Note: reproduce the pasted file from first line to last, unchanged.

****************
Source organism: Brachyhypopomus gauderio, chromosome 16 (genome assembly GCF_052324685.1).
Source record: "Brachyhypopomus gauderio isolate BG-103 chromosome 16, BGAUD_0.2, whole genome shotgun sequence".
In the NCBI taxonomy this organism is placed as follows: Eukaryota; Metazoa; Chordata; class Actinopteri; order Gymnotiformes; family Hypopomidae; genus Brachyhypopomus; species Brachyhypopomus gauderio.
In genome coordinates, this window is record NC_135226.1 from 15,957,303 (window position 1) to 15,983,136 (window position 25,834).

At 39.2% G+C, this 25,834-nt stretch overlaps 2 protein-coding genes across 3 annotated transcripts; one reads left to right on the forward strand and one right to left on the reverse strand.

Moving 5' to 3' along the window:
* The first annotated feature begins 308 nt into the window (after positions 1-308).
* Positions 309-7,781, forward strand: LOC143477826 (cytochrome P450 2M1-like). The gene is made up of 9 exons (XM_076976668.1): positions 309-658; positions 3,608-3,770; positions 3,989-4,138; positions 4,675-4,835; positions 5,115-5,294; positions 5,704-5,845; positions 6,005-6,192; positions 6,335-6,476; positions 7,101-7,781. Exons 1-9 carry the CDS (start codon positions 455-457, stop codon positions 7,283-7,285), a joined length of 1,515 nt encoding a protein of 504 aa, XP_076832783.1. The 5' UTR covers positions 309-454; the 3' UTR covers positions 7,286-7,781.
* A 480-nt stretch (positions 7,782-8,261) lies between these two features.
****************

Source organism: Brachyhypopomus gauderio, chromosome 16 (genome assembly GCF_052324685.1).
Source record: "Brachyhypopomus gauderio isolate BG-103 chromosome 16, BGAUD_0.2, whole genome shotgun sequence".
In the NCBI taxonomy this organism is placed as follows: Eukaryota; Metazoa; Chordata; class Actinopteri; order Gymnotiformes; family Hypopomidae; genus Brachyhypopomus; species Brachyhypopomus gauderio.
In genome coordinates, this window is record NC_135226.1 from 15,957,303 (window position 1) to 15,983,136 (window position 25,834).

At 39.2% G+C, this 25,834-nt stretch overlaps 2 protein-coding genes across 3 annotated transcripts; one reads left to right on the forward strand and one right to left on the reverse strand.

Moving 5' to 3' along the window:
* The first annotated feature begins 308 nt into the window (after positions 1-308).
* Positions 309-7,781, forward strand: LOC143477826 (cytochrome P450 2M1-like). The gene is made up of 9 exons (XM_076976668.1): positions 309-658; positions 3,608-3,770; positions 3,989-4,138; positions 4,675-4,835; positions 5,115-5,294; positions 5,704-5,845; positions 6,005-6,192; positions 6,335-6,476; positions 7,101-7,781. Exons 1-9 carry the CDS (start codon positions 455-457, stop codon positions 7,283-7,285), a joined length of 1,515 nt encoding a protein of 504 aa, XP_076832783.1. The 5' UTR covers positions 309-454; the 3' UTR covers positions 7,286-7,781.
* A 480-nt stretch (positions 7,782-8,261) lies between these two features.